Small pelvic varicose veins in women

Small pelvic varicose veins

Small pelvic varicose veins in women mainly occur in reproductive age. Pathology can negatively affect the condition of the uterus and adnexa, leading to unpleasant symptoms and, in advanced cases, complications that adversely affect the quality of life of young women. The disease is difficult to diagnose because it is often accompanied by symptoms of common gynecological diseases, such as inflammation of the organs of the genitourinary system, hormonal disturbances, etc. A complete gynecological examination, as well as an evaluation of the condition and function of the pelvic veins. If you suspect small pelvic varicose veins and need a high-quality diagnosis and professional medical care, please contact the clinic where experienced, highly qualified specialists will help identify and successfully treat this serious condition.

Classification of small pelvic varicose veins

Pelvic varicose veins are a pathological process accompanied by weakening of the venous walls of the pelvic organs, which in turn promotes the development of dilation. Pathology can develop in two forms:

  • Vulvar and perineal varicose veins;
  • Venous congestion syndrome.

In most cases, both forms lead to and support each other's progress. Isolated perineal and vulvar varices develop in the context of the backflow of blood through the saphenofemoral fistula, with simultaneous damage to the external pudendal veins and the inflow of the great veins. This pathology is usually found in pregnant women and develops against the background of fetal growth and uterine enlargement compressing the ilium and inferior vena cava.

According to the nature of the severity of the disease, the pathological process has 3 stages of development:

  1. first. The dilated veins were no more than 0. 5 cm in diameter and the vessels were tortuous.
  2. second. The diameter of the affected vessels increases to 0. 6 - 1 cm. Lesions can be complete or can affect parametric vessels, myometrial apical veins, and the ovarian plexus.
  3. third. Affected blood vessels larger than 1 cm in diameter can have serious complications.

Considering the nature of development, RVMT can be of the following types:

  • basic. It develops in the context of congenital or acquired ovarian venous valve insufficiency. Common predisposing factors for such pathology: complications during pregnancy and childbirth, physical exertion, use of hormonal drugs, etc.
  • Minor. It develops in the context of progressive gynecological diseases such as tumors, endometriosis, etc.


Small pelvic varicose veins often occur due to:

  • Connective tissue dysplasia. A congenital disorder characterized by reduced levels of certain types of collagen, which can lead to reduced blood vessel wall strength.
  • genetic predisposition. If a woman has a case of this type of vascular disease in her family, it is likely that she will also face RVMT due to a combination of adverse factors.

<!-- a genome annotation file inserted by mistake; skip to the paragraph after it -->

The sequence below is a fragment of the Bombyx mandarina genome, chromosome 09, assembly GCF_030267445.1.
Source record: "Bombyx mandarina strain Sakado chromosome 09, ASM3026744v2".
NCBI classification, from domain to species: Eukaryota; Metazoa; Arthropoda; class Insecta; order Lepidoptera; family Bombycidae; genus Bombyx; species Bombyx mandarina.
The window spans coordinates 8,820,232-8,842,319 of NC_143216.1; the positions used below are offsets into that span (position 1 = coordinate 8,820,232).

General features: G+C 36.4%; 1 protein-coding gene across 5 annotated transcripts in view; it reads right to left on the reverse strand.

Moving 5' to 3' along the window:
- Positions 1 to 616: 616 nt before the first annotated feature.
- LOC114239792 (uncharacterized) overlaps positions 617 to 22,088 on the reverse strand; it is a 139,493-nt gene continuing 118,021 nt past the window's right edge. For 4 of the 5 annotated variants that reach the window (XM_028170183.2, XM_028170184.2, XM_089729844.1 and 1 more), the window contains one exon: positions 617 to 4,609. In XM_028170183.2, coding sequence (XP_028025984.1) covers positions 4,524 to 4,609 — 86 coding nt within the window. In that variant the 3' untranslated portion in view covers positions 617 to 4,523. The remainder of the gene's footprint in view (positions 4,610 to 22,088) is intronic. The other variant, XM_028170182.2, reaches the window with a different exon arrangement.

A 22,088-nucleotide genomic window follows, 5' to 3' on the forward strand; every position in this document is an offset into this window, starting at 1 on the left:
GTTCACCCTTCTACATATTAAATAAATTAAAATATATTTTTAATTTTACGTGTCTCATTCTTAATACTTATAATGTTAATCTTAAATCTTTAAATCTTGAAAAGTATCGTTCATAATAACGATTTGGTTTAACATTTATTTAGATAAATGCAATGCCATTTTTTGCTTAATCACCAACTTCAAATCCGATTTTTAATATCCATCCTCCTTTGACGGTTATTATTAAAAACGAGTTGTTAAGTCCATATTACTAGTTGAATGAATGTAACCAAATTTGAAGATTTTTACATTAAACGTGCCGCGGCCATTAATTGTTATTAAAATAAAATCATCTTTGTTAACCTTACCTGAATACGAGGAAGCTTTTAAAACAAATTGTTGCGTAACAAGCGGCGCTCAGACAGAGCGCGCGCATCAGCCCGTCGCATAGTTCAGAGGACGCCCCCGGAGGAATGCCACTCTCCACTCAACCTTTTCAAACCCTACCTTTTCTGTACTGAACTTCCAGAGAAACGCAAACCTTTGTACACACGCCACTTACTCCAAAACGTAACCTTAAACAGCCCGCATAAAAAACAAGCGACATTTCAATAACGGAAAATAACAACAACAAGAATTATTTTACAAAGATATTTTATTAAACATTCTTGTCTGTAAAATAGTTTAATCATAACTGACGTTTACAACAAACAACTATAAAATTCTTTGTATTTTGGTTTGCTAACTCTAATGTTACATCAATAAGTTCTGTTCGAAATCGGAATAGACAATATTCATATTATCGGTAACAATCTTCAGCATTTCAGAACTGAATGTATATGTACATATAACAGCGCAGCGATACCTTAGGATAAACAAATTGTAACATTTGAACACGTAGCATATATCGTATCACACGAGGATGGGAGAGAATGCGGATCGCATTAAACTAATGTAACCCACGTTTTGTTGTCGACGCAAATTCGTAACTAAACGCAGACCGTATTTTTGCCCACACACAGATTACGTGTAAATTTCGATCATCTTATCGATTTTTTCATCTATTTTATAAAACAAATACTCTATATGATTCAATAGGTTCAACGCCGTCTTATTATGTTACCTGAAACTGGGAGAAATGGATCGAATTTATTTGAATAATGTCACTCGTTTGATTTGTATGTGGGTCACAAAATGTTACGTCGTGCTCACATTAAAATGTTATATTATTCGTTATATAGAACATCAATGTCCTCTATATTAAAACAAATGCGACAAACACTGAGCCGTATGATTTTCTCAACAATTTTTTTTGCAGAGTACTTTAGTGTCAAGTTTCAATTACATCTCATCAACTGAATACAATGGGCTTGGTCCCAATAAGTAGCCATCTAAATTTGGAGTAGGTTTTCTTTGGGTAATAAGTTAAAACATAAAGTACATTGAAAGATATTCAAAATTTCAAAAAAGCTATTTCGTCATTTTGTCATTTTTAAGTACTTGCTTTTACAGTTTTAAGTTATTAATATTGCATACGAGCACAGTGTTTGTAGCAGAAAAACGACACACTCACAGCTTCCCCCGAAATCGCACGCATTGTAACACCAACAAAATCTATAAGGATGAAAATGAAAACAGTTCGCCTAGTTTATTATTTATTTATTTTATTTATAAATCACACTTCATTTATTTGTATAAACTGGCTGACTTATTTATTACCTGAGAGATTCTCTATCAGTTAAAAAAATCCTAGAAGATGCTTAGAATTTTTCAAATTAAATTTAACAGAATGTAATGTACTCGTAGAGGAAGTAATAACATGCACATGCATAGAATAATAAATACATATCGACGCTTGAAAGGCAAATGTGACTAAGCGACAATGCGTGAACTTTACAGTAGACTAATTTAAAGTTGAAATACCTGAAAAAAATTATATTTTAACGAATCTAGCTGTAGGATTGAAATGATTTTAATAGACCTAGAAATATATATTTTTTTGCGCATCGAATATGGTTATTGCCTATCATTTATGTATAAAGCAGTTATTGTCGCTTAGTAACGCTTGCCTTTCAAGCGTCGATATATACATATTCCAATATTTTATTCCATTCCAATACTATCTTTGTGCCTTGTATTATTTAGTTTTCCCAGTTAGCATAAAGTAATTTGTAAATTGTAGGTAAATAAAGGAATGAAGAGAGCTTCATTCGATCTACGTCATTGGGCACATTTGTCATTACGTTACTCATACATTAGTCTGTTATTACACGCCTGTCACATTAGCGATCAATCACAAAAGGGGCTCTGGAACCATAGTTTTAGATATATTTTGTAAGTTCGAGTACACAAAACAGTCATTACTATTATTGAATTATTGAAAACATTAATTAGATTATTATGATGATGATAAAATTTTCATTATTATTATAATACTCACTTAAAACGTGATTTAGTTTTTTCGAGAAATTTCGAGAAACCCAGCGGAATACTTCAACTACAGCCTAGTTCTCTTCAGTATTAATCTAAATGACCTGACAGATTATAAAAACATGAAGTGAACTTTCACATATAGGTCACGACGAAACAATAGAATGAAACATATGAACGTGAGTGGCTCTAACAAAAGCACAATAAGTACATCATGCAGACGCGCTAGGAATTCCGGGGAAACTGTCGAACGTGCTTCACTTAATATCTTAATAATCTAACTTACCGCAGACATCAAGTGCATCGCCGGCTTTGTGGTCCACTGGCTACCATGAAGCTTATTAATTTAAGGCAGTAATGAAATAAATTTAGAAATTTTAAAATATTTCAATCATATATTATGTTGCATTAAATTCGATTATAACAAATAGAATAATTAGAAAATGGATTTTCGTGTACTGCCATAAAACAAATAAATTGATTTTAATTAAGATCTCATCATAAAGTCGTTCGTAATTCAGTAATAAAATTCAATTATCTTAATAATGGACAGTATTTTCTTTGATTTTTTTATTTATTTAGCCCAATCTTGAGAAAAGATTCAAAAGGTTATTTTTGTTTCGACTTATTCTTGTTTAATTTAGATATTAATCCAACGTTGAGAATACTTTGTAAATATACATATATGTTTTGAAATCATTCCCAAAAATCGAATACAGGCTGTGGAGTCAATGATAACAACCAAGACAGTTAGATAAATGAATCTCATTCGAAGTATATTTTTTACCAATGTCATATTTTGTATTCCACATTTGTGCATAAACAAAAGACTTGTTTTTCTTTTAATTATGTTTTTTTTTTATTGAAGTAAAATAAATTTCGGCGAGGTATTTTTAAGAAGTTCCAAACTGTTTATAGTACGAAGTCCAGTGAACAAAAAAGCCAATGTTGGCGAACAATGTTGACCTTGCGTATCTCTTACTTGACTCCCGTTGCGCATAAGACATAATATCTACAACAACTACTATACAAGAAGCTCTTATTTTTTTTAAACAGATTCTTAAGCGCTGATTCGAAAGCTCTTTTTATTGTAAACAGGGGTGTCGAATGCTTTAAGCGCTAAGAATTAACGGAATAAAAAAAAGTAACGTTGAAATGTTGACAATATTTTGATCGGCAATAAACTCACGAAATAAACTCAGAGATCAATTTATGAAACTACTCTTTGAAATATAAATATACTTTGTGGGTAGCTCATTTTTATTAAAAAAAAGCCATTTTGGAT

• Physical inactivity. Due to the lack of physical activity required by the body and a sedentary lifestyle, the venous outflow of the small pelvis is disturbed, which in turn leads to the development of a stagnant process.
  • Pregnant. As the pregnancy progresses, the uterus gradually enlarges, compressing surrounding tissues, including the presenting veins, which can sometimes lead to the development of varicose veins.
  • obesity. With excess body weight, the load on the small pelvic vessels increases significantly.
  • Varicose veins and hemorrhoids of the lower extremities. In this case, VRVMT develops in the context of systemic lesions of the connective tissue.
  • hormone imbalance. Hormonal exhaustion, the excessive production of progesterone in a woman's body, weakens the tone of the small pelvic veins, which in turn leads to the development of varicose veins.


  • Abuse of bad habits: alcoholism, smoking;
  • Don't live an intimate life, and don't have an orgasm;
  • experience gynecological complications during pregnancy and childbirth;
  • underwent abdominal surgery;
  • have severe pelvic injury;
  • Forced to undergo hormone replacement therapy.


Many times, varicose veins in the small pelvis do not cause any suspicious symptoms. For many years, a woman may not be aware of her serious illness. Early on, symptoms are nonspecific, so RVMT is often mistaken for a gynecological pathology with similar clinical presentations. Symptoms that should be vigilant and become the cause of a comprehensive examination of the organs of the reproductive and urinary systems and the small pelvic veins:

  • Abdominal pain during non-menstrual period. The intensity of the pain syndrome depends on the degree of venous injury and the incidence of pathological processes. In the earliest stages, the pain is mild and can radiate to the lower back and sacrum. In advanced cases, the pain is severe, unbearable, and radiates to the abdomen, perineum, and lower back.
  • Severe PMS. A woman's condition worsens dramatically during the second phase of the cycle, during menstruation, severe pain, increased discharge, and dysmenorrhea may occur.
  • Difficulty with sexual intercourse. Discomfort and pain can interfere directly during and after sex.
  • Urinating problems. Going to the toilet became more frequent, and when a woman tried to urinate, she felt pain and discomfort.

Diagnosis of small pelvic varicose veins

Even at the preliminary research stage, doctors can make an initial diagnosis based on a patient's complaint and the presence of these characteristic signs: